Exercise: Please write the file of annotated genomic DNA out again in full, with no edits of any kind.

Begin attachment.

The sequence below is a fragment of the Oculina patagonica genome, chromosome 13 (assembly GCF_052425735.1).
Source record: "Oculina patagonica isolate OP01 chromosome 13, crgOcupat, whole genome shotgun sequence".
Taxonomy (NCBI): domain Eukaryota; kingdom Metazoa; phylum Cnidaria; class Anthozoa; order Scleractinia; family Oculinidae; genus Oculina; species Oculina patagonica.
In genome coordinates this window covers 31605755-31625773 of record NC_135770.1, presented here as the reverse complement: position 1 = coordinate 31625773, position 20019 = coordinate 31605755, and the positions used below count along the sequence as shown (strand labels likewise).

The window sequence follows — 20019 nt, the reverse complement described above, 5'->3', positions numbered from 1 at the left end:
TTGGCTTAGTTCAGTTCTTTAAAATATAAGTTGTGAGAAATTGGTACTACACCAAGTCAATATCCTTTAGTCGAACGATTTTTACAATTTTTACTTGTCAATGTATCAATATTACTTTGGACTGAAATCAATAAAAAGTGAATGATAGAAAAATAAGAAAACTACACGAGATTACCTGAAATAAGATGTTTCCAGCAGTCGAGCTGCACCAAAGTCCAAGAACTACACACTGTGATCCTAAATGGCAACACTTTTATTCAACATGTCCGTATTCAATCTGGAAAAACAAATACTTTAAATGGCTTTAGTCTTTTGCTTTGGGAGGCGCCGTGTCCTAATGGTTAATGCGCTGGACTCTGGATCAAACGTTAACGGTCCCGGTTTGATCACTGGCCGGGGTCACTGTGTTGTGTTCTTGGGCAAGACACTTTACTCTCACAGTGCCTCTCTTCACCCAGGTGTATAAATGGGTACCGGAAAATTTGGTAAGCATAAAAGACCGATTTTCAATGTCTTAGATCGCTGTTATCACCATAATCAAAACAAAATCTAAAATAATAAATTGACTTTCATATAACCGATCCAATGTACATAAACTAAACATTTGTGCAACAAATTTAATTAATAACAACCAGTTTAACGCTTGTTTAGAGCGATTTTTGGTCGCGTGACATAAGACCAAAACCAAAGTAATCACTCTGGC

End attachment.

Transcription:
The sequence below is a fragment of the Oculina patagonica genome, chromosome 13 (assembly GCF_052425735.1).
Source record: "Oculina patagonica isolate OP01 chromosome 13, crgOcupat, whole genome shotgun sequence".
Taxonomy (NCBI): domain Eukaryota; kingdom Metazoa; phylum Cnidaria; class Anthozoa; order Scleractinia; family Oculinidae; genus Oculina; species Oculina patagonica.
In genome coordinates this window covers 31605755-31625773 of record NC_135770.1, presented here as the reverse complement: position 1 = coordinate 31625773, position 20019 = coordinate 31605755, and the positions used below count along the sequence as shown (strand labels likewise).

The window sequence follows — 20019 nt, the reverse complement described above, 5'->3', positions numbered from 1 at the left end:
TTGGCTTAGTTCAGTTCTTTAAAATATAAGTTGTGAGAAATTGGTACTACACCAAGTCAATATCCTTTAGTCGAACGATTTTTACAATTTTTACTTGTCAATGTATCAATATTACTTTGGACTGAAATCAATAAAAAGTGAATGATAGAAAAATAAGAAAACTACACGAGATTACCTGAAATAAGATGTTTCCAGCAGTCGAGCTGCACCAAAGTCCAAGAACTACACACTGTGATCCTAAATGGCAACACTTTTATTCAACATGTCCGTATTCAATCTGGAAAAACAAATACTTTAAATGGCTTTAGTCTTTTGCTTTGGGAGGCGCCGTGTCCTAATGGTTAATGCGCTGGACTCTGGATCAAACGTTAACGGTCCCGGTTTGATCACTGGCCGGGGTCACTGTGTTGTGTTCTTGGGCAAGACACTTTACTCTCACAGTGCCTCTCTTCACCCAGGTGTATAAATGGGTACCGGAAAATTTGGTAAGCATAAAAGACCGATTTTCAATGTCTTAGATCGCTGTTATCACCATAATCAAAACAAAATCTAAAATAATAAATTGACTTTCATATAACCGATCCAATGTACATAAACTAAACATTTGTGCAACAAATTTAATTAATAACAACCAGTTTAACGCTTGTTTAGAGCGATTTTTGGTCGCGTGACATAAGACCAAAACCAAAGTAATCACTCTGGC